The Visible Sun Revisited
Scientists working with the SOHO/MDI instrument have continued to improve on previous results. Since the first release (SOHO/MDI's 'Window' Through the Sun), improvements in helioseismology techniques have enabled them to extract more information from the same data. In this case, sonogram-type imaging of the solar far side (the side of the Sun NOT facing the Earth) has been improved to provide a more complete view of the farside. This is important in space weather forecasting as it enables us to see large sunspots and active regions before they are visible directly from the Earth. Active regions are a source of solar flares which can send high-energy protons towards the Earth. These protons can damage satellite electronics, endangering communications and weather forecasting, and are a health threat to astronauts.
Opening with a view of the Sun visible from SOHO, we move around to the eastern limb (as seen from Earth) where we see the farside data constructed by helioseismology studies. During the movie, several sunspot groups move from the farside to the Earthside of the Sun.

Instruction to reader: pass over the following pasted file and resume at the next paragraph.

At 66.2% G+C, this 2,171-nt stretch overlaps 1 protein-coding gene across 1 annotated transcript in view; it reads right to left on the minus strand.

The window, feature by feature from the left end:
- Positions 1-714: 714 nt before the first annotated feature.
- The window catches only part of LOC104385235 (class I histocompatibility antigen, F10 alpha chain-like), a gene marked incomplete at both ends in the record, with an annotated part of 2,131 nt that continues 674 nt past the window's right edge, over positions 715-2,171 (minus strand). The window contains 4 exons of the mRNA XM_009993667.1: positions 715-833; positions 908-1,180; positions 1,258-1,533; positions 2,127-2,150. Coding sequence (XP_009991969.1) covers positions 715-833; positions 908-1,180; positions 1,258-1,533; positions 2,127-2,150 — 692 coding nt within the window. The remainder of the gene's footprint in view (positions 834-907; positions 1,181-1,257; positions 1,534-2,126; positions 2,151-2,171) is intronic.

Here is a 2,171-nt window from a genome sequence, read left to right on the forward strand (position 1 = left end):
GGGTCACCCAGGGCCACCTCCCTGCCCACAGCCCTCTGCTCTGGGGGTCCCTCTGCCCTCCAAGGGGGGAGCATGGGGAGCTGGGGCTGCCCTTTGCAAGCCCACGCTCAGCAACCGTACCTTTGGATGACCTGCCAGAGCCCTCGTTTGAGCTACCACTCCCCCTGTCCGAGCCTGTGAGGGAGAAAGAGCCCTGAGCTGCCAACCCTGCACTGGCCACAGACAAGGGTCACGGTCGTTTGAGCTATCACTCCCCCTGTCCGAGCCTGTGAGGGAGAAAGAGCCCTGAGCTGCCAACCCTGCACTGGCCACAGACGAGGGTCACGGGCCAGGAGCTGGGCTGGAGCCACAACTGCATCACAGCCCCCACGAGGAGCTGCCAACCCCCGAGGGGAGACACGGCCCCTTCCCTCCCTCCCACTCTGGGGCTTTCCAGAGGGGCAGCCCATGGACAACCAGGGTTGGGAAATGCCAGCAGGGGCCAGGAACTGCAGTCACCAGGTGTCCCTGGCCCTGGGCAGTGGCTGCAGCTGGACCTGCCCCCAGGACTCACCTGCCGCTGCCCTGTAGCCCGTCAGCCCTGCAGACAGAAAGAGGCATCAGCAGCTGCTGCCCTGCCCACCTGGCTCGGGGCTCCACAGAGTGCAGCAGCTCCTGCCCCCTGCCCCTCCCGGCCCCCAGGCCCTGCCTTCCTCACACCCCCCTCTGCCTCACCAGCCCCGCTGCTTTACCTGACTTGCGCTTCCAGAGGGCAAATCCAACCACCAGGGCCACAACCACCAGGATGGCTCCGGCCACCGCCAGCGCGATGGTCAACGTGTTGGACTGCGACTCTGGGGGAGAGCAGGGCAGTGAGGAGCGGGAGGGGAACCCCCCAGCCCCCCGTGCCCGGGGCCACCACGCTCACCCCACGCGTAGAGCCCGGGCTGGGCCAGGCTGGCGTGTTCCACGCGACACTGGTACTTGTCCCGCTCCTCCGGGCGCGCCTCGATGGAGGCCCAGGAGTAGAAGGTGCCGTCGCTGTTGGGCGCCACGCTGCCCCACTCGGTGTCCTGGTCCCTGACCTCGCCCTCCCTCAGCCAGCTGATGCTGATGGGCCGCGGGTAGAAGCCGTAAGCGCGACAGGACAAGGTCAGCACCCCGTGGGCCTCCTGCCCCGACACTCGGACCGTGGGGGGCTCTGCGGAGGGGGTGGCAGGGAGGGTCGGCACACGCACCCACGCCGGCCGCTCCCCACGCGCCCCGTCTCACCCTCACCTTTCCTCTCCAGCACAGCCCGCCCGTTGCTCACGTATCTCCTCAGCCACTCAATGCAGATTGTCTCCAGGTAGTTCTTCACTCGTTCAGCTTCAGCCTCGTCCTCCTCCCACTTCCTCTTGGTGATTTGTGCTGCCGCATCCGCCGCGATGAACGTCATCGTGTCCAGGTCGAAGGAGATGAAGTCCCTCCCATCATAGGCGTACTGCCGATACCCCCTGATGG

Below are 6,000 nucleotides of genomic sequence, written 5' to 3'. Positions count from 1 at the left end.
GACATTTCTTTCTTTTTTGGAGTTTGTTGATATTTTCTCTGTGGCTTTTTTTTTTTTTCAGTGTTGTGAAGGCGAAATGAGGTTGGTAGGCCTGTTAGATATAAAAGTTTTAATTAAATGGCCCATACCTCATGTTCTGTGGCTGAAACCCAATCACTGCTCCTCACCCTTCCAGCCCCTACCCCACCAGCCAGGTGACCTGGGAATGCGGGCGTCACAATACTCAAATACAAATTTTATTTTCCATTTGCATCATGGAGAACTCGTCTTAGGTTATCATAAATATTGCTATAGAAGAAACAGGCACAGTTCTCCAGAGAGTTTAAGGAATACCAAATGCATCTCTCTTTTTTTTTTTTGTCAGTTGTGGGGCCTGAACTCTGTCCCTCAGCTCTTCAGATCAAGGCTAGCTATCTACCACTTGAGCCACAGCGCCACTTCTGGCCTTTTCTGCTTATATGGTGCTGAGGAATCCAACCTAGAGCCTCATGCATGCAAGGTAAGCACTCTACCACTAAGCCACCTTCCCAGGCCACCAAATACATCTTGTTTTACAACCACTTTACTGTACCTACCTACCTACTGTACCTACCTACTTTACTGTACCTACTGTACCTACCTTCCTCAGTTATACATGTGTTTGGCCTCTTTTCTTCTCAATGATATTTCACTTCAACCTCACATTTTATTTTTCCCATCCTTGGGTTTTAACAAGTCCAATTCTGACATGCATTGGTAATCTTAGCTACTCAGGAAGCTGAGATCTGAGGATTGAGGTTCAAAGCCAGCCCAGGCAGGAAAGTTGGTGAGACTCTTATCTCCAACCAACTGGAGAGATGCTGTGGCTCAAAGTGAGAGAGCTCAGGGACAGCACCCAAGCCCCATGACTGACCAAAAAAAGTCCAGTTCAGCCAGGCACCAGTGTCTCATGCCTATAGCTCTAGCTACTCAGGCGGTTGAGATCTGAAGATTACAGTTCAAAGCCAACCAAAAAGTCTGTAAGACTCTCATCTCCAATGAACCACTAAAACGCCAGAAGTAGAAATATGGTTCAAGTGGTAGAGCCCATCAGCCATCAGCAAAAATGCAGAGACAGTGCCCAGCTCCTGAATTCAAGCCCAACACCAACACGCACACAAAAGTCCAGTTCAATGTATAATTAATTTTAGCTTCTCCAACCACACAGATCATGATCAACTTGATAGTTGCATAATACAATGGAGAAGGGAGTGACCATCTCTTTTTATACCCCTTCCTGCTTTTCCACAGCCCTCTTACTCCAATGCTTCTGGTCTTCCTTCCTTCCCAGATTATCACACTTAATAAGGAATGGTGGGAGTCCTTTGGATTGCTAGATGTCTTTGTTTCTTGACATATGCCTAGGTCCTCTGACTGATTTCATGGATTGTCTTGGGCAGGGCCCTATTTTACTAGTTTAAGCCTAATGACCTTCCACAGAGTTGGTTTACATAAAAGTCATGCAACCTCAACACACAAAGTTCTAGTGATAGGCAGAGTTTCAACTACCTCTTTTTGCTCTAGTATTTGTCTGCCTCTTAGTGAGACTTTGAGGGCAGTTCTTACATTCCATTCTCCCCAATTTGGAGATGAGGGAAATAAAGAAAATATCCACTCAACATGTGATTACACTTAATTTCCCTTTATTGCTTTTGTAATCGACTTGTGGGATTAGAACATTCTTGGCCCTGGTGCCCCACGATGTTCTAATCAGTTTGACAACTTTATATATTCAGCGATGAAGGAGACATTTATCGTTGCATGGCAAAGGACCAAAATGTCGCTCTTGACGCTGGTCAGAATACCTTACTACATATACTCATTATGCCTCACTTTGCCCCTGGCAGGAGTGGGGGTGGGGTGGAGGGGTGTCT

Full view of the Sun from SOHO/MDI
A relatively featureless view of the eastern limb of the Sun (October 6, 2003).
Some spot group approach the limb from the farside (November 18, 2003, 06UT).
The leading spot group has moved around the limb and is now visible from the Earth. The trailing spot group is still approaching the limb (November 16, 2003 17UT).
The trailing spot group moves to the Earthside view of the Sun (November 19, 2003).
Please give credit for this item to:
NASA/Goddard Space Flight Center Scientific Visualization Studio
- Tom Bridgman (Global Science and Technology, Inc.) [Lead]
MissionsThis visualization is related to the following missions:
Datasets used in this visualization
SOHO ContinuumID: 619Collected with Michelson Doppler Interferometer (MDI) NASA and ESA 2003-Sep-06 to 2003-Nov-19
Note: While we identify the data sets used in these visualizations, we do not store any further details, nor the data sets themselves on our site.